Despite numerous warnings and scientific evidence linking civet cats to the SARS (severe acute respiratory syndrome) coronavirus, restaurants in Guangdong have been caught selling the animals' meat.
In response, provincial health authorities have warned of the possibility of a deadly SARS outbreak this spring if people let their guards down.
Though no new cases of SARS have emerged in south China's Guangdong Province, several restaurants have been caught selling wild animals, including civet cats, according to Guangdong Health Department.
"It seems that some people are determined to start eating civet cats again since no new SARS cases have been reported over the past two years in Guangdong Province. It's a very dangerous sign," said Huang Fei, deputy director of the Guangdong Health Department.
The disease, which first appeared in February 2003, originated in the province.
Guangdong banned the raising and feeding, sale, butchering and eating of civet cats in January 2004. The animals were regarded as a delicacy prior to the disease's outbreak.
The move effectively halted the spread of the SARS virus, Huang said.
However, a crackdown this year on the illegal sale of wild animals at Guangdong's restaurants yielded one live civet cat, 14 frozen civet cats and ferret badgers as well as 22 kilograms of frozen civet cat meat from 18 different animals.
Health inspectors had investigated more than 11,700 restaurants from January 16 to February 6.
All the offenders had to pay up to a 30,000 yuan (US$3,800) fine, and some were ordered to stop operations until they were able to work within the scope of the law. "The result was within our expectations because we had received reports from the public about people illegally selling and eating civet cats this year," Huang said.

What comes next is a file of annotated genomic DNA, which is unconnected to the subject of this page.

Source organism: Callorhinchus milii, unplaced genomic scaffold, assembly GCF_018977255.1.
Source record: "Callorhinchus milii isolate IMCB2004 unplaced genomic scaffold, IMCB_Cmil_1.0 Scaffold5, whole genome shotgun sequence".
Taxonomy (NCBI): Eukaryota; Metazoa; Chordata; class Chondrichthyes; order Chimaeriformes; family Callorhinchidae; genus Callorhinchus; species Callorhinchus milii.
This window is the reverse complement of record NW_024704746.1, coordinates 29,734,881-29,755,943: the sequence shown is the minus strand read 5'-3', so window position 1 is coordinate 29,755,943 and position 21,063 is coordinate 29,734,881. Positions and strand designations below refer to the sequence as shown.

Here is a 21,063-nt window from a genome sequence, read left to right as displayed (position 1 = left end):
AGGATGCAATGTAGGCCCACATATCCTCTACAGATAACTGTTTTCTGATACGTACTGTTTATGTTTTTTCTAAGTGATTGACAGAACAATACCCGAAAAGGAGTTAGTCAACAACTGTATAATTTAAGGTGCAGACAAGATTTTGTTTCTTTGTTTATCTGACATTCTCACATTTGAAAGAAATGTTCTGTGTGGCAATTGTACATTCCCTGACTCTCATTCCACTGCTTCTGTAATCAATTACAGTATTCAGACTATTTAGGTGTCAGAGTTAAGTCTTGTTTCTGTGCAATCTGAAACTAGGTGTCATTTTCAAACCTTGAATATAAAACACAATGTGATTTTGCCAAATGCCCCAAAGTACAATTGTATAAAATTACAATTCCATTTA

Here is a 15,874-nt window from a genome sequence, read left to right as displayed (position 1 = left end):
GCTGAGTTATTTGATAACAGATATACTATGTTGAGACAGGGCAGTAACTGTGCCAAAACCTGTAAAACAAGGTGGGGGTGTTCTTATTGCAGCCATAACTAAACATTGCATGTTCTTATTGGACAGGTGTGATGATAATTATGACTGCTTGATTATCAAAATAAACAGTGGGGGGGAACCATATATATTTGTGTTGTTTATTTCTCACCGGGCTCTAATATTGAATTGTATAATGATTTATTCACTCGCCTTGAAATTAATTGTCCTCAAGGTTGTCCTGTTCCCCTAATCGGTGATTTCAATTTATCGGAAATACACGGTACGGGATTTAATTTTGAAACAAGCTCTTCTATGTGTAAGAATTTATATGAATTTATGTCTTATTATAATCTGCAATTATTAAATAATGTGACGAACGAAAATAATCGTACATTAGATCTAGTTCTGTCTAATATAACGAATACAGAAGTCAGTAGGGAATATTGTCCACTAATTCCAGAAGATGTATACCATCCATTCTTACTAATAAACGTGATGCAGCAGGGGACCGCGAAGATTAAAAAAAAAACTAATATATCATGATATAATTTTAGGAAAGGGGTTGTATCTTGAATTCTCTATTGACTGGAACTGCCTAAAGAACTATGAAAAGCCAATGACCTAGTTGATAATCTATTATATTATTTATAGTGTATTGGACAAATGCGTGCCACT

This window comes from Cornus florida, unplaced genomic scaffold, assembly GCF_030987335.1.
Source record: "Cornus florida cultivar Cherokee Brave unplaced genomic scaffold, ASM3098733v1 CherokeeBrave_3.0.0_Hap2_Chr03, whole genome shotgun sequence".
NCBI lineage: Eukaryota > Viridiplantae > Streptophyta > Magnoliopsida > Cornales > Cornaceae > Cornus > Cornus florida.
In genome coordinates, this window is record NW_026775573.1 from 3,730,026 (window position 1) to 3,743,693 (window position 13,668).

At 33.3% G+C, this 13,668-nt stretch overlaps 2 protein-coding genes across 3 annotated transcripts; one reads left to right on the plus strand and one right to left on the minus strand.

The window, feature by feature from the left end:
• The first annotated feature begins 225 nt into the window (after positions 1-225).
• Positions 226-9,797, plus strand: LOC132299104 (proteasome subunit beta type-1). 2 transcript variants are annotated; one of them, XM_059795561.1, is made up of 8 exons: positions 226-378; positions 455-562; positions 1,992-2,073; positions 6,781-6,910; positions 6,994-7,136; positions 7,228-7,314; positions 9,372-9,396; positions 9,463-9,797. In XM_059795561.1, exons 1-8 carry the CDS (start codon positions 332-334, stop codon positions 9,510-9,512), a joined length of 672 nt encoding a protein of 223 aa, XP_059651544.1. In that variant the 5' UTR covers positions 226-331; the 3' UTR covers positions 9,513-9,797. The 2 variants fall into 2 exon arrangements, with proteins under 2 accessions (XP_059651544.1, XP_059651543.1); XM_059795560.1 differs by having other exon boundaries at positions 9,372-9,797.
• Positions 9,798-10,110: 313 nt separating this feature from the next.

The last time live civet cats were found was at the end of 2004, when a joint action involving the Ministry of Health and the Guangdong Health Department netted some animals.
The health enforcement team will continue to carry out inspections throughout the province until February 16.
To encourage the public to report the illegal sale of wild animals, the authorities have doubled their reward for verifiable information to 1,000 yuan (US$128.6) from 500 yuan (US$64.1), Huang said.
Luo Huiming, director of epidemic institute under the Guangdong Center for Disease Control & Prevention, also reminded people to keep alert for new SARS cases.
"It's hard to predict whether a SARS epidemic in Guangdong Province could emerge this spring since the disease's cause remains unclear, but the possibility of a new breakout should not be ruled out," Luo said.
However, due to the many preventative measures that have been taken and the province's monitoring system, "the risk has been reduced compared with 2003 and 2004," Luo added.
He suggested that people who had been in close contact with civet cats to see a doctor if they experienced a fever and a cough within a week's time.
(China Daily February 14, 2007)